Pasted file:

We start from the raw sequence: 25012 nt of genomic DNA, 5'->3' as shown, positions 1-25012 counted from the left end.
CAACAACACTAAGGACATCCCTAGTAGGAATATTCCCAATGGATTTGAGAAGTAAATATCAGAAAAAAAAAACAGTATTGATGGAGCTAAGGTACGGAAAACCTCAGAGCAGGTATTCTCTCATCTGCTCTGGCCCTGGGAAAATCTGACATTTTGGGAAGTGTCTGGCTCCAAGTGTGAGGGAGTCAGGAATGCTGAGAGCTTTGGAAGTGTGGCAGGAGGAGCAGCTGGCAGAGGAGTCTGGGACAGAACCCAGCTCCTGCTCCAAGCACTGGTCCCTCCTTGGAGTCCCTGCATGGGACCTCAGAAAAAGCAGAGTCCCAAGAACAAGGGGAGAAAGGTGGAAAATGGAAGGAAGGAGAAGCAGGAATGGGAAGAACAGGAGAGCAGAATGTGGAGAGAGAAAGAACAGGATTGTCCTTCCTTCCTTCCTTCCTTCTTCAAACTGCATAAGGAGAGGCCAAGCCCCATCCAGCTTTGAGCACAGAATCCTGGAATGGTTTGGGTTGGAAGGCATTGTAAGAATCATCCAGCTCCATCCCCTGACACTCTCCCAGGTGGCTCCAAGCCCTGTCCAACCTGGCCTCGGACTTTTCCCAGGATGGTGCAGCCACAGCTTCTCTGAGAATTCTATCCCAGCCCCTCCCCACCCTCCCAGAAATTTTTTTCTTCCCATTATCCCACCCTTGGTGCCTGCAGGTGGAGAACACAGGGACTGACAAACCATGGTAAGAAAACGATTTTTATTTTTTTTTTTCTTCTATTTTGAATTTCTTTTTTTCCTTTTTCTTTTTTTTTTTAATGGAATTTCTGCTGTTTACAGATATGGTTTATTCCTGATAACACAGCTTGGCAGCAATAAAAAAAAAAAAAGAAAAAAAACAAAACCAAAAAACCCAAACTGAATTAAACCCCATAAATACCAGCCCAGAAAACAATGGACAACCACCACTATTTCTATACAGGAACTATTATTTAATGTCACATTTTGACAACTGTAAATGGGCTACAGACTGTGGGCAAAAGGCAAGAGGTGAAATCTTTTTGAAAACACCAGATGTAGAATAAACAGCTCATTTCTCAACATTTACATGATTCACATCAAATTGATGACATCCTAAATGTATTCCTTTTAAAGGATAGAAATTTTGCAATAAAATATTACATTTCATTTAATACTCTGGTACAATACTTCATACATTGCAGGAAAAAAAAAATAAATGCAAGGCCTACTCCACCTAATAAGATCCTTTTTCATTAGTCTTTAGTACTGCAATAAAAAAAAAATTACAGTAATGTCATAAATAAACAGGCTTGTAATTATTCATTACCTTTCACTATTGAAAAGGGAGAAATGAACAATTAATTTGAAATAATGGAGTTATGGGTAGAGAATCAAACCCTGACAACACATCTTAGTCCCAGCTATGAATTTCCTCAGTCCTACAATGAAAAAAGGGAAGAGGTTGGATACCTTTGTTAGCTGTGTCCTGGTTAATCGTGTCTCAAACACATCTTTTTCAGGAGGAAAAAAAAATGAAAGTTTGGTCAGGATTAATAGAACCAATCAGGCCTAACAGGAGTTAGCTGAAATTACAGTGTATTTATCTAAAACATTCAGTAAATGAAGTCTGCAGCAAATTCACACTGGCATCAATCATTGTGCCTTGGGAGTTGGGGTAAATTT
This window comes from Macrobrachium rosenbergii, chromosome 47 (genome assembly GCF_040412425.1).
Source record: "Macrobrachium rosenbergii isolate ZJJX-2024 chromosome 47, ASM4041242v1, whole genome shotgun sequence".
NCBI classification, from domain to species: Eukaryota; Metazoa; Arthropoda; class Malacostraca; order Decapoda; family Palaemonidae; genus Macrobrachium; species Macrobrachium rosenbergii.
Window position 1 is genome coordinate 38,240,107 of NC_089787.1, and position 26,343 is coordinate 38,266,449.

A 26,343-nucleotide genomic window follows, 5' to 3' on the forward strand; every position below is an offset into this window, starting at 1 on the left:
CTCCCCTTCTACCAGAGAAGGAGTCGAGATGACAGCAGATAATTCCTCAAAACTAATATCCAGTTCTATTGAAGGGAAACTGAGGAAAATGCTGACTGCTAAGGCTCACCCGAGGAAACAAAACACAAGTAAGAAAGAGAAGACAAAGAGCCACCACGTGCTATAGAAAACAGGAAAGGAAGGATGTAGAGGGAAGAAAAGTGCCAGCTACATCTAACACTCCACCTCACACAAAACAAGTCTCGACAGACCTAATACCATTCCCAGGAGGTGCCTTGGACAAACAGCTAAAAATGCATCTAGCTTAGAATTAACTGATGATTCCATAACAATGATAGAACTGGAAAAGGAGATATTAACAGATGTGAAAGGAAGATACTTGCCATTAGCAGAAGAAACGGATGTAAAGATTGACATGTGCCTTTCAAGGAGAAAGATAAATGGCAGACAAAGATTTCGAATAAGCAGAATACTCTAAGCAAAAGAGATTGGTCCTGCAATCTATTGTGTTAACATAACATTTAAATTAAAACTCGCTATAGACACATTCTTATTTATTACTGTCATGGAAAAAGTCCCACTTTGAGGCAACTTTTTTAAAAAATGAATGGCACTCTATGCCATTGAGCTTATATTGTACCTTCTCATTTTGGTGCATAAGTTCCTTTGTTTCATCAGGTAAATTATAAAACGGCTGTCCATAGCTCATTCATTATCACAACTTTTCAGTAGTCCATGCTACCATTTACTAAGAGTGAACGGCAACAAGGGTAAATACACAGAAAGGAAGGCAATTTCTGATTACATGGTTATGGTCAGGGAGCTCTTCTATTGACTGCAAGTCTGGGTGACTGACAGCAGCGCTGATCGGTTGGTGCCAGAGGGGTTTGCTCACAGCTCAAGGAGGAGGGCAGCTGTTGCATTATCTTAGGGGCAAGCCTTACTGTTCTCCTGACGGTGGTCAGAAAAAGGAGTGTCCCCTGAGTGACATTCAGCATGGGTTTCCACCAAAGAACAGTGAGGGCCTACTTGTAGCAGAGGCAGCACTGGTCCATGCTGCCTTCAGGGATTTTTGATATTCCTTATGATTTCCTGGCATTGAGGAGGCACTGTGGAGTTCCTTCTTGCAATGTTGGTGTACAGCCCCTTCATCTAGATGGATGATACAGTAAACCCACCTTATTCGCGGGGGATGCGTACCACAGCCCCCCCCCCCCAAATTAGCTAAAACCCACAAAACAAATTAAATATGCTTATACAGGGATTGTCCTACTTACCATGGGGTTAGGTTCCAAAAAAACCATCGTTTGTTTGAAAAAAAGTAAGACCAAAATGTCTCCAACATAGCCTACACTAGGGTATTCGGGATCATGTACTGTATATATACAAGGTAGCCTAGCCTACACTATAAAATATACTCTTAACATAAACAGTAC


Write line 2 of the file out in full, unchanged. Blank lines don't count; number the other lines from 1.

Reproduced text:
CAACAACACTAAGGACATCCCTAGTAGGAATATTCCCAATGGATTTGAGAAGTAAATATCAGAAAAAAAAAACAGTATTGATGGAGCTAAGGTACGGAAAACCTCAGAGCAGGTATTCTCTCATCTGCTCTGGCCCTGGGAAAATCTGACATTTTGGGAAGTGTCTGGCTCCAAGTGTGAGGGAGTCAGGAATGCTGAGAGCTTTGGAAGTGTGGCAGGAGGAGCAGCTGGCAGAGGAGTCTGGGACAGAACCCAGCTCCTGCTCCAAGCACTGGTCCCTCCTTGGAGTCCCTGCATGGGACCTCAGAAAAAGCAGAGTCCCAAGAACAAGGGGAGAAAGGTGGAAAATGGAAGGAAGGAGAAGCAGGAATGGGAAGAACAGGAGAGCAGAATGTGGAGAGAGAAAGAACAGGATTGTCCTTCCTTCCTTCCTTCCTTCTTCAAACTGCATAAGGAGAGGCCAAGCCCCATCCAGCTTTGAGCACAGAATCCTGGAATGGTTTGGGTTGGAAGGCATTGTAAGAATCATCCAGCTCCATCCCCTGACACTCTCCCAGGTGGCTCCAAGCCCTGTCCAACCTGGCCTCGGACTTTTCCCAGGATGGTGCAGCCACAGCTTCTCTGAGAATTCTATCCCAGCCCCTCCCCACCCTCCCAGAAATTTTTTTCTTCCCATTATCCCACCCTTGGTGCCTGCAGGTGGAGAACACAGGGACTGACAAACCATGGTAAGAAAACGATTTTTATTTTTTTTTTTCTTCTATTTTGAATTTCTTTTTTTCCTTTTTCTTTTTTTTTTTAATGGAATTTCTGCTGTTTACAGATATGGTTTATTCCTGATAACACAGCTTGGCAGCAATAAAAAAAAAAAAAGAAAAAAAACAAAACCAAAAAACCCAAACTGAATTAAACCCCATAAATACCAGCCCAGAAAACAATGGACAACCACCACTATTTCTATACAGGAACTATTATTTAATGTCACATTTTGACAACTGTAAATGGGCTACAGACTGTGGGCAAAAGGCAAGAGGTGAAATCTTTTTGAAAACACCAGATGTAGAATAAACAGCTCATTTCTCAACATTTACATGATTCACATCAAATTGATGACATCCTAAATGTATTCCTTTTAAAGGATAGAAATTTTGCAATAAAATATTACATTTCATTTAATACTCTGGTACAATACTTCATACATTGCAGGAAAAAAAAAATAAATGCAAGGCCTACTCCACCTAATAAGATCCTTTTTCATTAGTCTTTAGTACTGCAATAAAAAAAAAATTACAGTAATGTCATAAATAAACAGGCTTGTAATTATTCATTACCTTTCACTATTGAAAAGGGAGAAATGAACAATTAATTTGAAATAATGGAGTTATGGGTAGAGAATCAAACCCTGACAACACATCTTAGTCCCAGCTATGAATTTCCTCAGTCCTACAATGAAAAAAGGGAAGAGGTTGGATACCTTTGTTAGCTGTGTCCTGGTTAATCGTGTCTCAAACACATCTTTTTCAGGAGGAAAAAAAAATGAAAGTTTGGTCAGGATTAATAGAACCAATCAGGCCTAACAGGAGTTAGCTGAAATTACAGTGTATTTATCTAAAACATTCAGTAAATGAAGTCTGCAGCAAATTCACACTGGCATCAATCATTGTGCCTTGGGAGTTGGGGTAAATTT